Engine Oil

Engine oil is one of those subjects that seems as though it will be debated until the end of time. First, we'll look at some facts about motorcycles and engine oils, then we'll move on to opinions and advice.

The most significant difference between most motorcycles and modern cars is the use of a wet clutch system in motorcycles, where the clutch (and transmission) are bathed in the same oil that circulates throughout the engine crankcase. (One notable exception to this rule is the many BMW motorcycles with a dry-clutch setup.) Because of this, the clutch discs are susceptible to being too lubricated. If the oil is too slippery, the clutch can start to slip, and the only fix is usually to remove the clutch and replace the contaminated friction plates.

The EPA in the United States mandated the addition of further "friction reducers" to conventional motor oils over the past few years, primarily to enhance their "energy conserving" (read: higher gas mileage) properties. As a result, modern motor oils are becoming more and more slippery.

Because of anecdotal reports of clutch slippage with the new oils around the time of the introduction of the SH motor oil specification (the first specification with additional "energy conserving", or EC, additives), the Japanese Automotive Standards Organisation (JASO) published a motorcycle-only standard (called MA) for oils. M-class oils contain no additional "friction reducers" over those found in the SG standard and thus will not result in clutch slippage.

The Vintage Triumph Register, Texas VFR Garage, and Internet BMW Riders all have good articles about motorcycle engine oils that are recommended reading for the curious motorcyclist.


So what should you use in your bike? That depends on how paranoid you are and how much money you have. Perhaps it would be prudent to start with what you definitely SHOULDN'T use.

NEVER use any of the following in your motorcycle's crankcase:

  • Cheap, generic gas station oil (bad idea in general)
  • Oil additives (can cause clutch slippage, requiring a total clutch rebuild, which is somewhat expensive and very messy)
  • Oil not meeting the minimum specification for your motorcycle (check your oil fill cap for a label, or consult a manual)

DO use a motor oil from a reputable manufacturer, such as Shell, Castrol, Mobil, Valvoline, etc. The quality control is better and the product is much better overall.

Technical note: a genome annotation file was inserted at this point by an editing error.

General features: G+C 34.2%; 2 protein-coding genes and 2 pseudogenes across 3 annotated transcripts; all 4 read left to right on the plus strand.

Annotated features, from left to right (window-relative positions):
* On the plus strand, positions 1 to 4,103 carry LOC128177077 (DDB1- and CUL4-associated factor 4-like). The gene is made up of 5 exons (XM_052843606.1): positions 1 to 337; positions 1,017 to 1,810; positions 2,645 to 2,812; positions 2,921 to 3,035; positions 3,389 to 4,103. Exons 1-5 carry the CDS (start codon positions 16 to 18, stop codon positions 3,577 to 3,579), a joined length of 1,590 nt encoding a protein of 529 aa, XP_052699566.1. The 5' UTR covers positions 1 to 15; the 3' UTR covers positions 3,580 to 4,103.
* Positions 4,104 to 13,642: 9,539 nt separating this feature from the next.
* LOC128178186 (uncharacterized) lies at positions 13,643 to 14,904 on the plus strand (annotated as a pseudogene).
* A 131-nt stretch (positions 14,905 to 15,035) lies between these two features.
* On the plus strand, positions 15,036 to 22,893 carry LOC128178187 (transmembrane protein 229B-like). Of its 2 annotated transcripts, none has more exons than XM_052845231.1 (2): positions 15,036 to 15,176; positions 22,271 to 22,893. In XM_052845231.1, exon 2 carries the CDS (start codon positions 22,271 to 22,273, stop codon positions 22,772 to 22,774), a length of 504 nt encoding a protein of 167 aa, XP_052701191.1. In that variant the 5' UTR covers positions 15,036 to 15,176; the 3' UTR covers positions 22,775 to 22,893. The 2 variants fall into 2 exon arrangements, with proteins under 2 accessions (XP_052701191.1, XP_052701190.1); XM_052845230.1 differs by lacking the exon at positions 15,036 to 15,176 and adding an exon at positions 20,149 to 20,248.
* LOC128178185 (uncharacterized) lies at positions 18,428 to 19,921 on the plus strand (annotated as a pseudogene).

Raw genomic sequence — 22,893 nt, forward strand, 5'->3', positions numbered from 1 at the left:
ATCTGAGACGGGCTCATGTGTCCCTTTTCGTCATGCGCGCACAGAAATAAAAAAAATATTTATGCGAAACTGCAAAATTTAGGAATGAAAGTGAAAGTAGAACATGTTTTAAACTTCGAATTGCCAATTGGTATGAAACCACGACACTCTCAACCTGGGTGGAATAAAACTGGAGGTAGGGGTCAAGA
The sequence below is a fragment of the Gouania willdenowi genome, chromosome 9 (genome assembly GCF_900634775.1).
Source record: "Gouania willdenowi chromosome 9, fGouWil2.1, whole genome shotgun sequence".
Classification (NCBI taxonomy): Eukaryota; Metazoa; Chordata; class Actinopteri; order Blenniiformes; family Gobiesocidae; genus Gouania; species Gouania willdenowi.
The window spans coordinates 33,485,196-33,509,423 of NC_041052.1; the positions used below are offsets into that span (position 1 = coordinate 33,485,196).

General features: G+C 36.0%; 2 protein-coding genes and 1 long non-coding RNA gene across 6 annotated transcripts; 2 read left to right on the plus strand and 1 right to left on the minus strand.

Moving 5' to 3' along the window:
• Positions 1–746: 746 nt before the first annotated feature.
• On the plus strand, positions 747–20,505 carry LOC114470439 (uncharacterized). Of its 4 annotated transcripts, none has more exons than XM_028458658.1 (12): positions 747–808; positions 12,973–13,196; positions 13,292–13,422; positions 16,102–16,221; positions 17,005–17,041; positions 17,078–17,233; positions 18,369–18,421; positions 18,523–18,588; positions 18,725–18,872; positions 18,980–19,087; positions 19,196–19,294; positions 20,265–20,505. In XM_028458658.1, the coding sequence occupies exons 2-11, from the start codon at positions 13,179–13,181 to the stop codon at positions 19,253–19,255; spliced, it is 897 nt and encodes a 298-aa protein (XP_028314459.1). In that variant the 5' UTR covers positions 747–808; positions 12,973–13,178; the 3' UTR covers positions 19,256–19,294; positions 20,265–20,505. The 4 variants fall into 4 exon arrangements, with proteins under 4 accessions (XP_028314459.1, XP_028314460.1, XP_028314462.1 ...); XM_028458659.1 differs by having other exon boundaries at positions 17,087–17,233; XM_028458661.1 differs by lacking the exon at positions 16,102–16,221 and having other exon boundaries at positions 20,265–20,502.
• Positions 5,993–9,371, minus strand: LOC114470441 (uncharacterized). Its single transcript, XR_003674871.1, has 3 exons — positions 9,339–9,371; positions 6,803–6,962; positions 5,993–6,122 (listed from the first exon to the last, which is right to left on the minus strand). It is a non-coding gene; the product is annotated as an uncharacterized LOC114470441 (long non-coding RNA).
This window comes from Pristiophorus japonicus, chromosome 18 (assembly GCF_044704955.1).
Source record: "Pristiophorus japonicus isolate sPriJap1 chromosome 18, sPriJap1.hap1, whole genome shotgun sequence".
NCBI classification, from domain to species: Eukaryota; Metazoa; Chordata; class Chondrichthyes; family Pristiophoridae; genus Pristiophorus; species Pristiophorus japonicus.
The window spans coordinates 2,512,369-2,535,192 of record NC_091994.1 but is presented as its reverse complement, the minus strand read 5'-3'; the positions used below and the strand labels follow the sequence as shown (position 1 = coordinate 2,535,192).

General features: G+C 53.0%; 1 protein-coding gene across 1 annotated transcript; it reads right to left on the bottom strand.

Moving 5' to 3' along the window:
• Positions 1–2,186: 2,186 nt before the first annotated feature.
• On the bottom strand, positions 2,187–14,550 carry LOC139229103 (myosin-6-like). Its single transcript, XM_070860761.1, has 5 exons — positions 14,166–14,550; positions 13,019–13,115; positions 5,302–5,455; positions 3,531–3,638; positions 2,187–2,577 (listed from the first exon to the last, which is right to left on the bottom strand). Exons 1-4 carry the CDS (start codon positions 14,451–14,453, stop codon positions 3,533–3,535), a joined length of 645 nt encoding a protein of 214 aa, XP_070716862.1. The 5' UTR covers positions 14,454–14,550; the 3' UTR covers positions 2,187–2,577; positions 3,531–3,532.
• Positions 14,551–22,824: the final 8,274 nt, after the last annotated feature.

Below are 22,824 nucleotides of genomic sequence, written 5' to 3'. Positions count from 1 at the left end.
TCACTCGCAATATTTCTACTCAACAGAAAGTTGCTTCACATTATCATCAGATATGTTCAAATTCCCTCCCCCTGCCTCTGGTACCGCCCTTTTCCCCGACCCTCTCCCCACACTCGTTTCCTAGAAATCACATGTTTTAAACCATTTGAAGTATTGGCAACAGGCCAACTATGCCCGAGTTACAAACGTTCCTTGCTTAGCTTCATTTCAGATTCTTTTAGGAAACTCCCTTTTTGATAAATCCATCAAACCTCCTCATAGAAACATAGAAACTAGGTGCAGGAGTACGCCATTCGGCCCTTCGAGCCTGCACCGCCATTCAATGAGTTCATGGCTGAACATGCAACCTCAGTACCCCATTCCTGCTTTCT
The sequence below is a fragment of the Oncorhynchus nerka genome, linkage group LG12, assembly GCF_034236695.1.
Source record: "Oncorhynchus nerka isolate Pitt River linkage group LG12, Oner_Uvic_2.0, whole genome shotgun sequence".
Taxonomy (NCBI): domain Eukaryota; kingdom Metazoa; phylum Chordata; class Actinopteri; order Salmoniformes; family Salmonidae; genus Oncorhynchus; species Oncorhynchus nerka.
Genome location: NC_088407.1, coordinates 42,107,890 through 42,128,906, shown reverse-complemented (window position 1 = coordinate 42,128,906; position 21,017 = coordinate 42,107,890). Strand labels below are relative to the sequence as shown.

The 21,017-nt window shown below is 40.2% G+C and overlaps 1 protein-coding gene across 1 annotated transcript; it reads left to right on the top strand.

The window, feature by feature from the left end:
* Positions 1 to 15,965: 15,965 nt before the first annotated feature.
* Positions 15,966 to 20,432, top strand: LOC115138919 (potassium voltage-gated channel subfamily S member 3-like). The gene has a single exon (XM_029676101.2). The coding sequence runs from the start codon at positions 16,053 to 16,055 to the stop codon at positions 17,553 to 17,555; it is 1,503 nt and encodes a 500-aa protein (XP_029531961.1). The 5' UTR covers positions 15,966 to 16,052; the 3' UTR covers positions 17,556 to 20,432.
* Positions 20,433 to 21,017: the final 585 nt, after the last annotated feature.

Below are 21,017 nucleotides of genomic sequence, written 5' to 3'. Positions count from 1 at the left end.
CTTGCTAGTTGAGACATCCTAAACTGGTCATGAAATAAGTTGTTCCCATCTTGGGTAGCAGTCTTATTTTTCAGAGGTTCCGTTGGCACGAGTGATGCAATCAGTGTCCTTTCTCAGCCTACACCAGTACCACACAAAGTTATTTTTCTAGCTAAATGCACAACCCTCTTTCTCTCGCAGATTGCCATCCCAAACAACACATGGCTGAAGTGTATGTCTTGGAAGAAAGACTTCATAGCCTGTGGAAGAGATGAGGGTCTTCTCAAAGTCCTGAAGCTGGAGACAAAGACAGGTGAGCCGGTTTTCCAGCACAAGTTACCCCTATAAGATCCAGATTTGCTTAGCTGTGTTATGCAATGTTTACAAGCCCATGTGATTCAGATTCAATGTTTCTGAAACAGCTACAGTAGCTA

Use a motorcycle-specific oil if you're very worried about clutch slipping. If you aren't so worried about it, use a good quality major-brand oil without the "EC" label. There's an excellent discussion about it on KZrider (near the end of the thread).

As for synthetic vs. semi-synthetic vs. dino oil, experiences vary widely. If you can afford it, synthetics provide better protection (in theory), but will sometimes leak past seals in the engine. You'll probably want to try it for yourself and see how bad the leakage is. Keep in mind that all the rules above apply to synthetics and semi-synthetics as well.

You can get away with using an engine flush product like Gunk if you absolutely want to. The best way to do it is this:

  1. Drain the old oil and change the filter.
  2. Fill as recommended with cheap (but reputable) automotive oil in the proper weight.
  3. Use the engine flush product as recommended on the label.
  4. Drain out all the oil and change the filter again.

The short amount of time the car oil is in the system shouldn't cause clutch problems, and you won't be wasting good (and pricey) motorcycle oil flushing deposits and buildup out of the engine.

Fuel and Fuel Additives

The most important part of your bike's fuel system is the fuel itself. Buy a quality product from a reputable company (I currently prefer Shell fuels, as I find that I'm getting better mileage from them) and the likelihood that you'll suffer performance problems because of a bad batch of gas is greatly reduced. Larger gas stations also tend to have a higher rate of fuel turnover, which keeps moisture from accumulating in the fuel supply.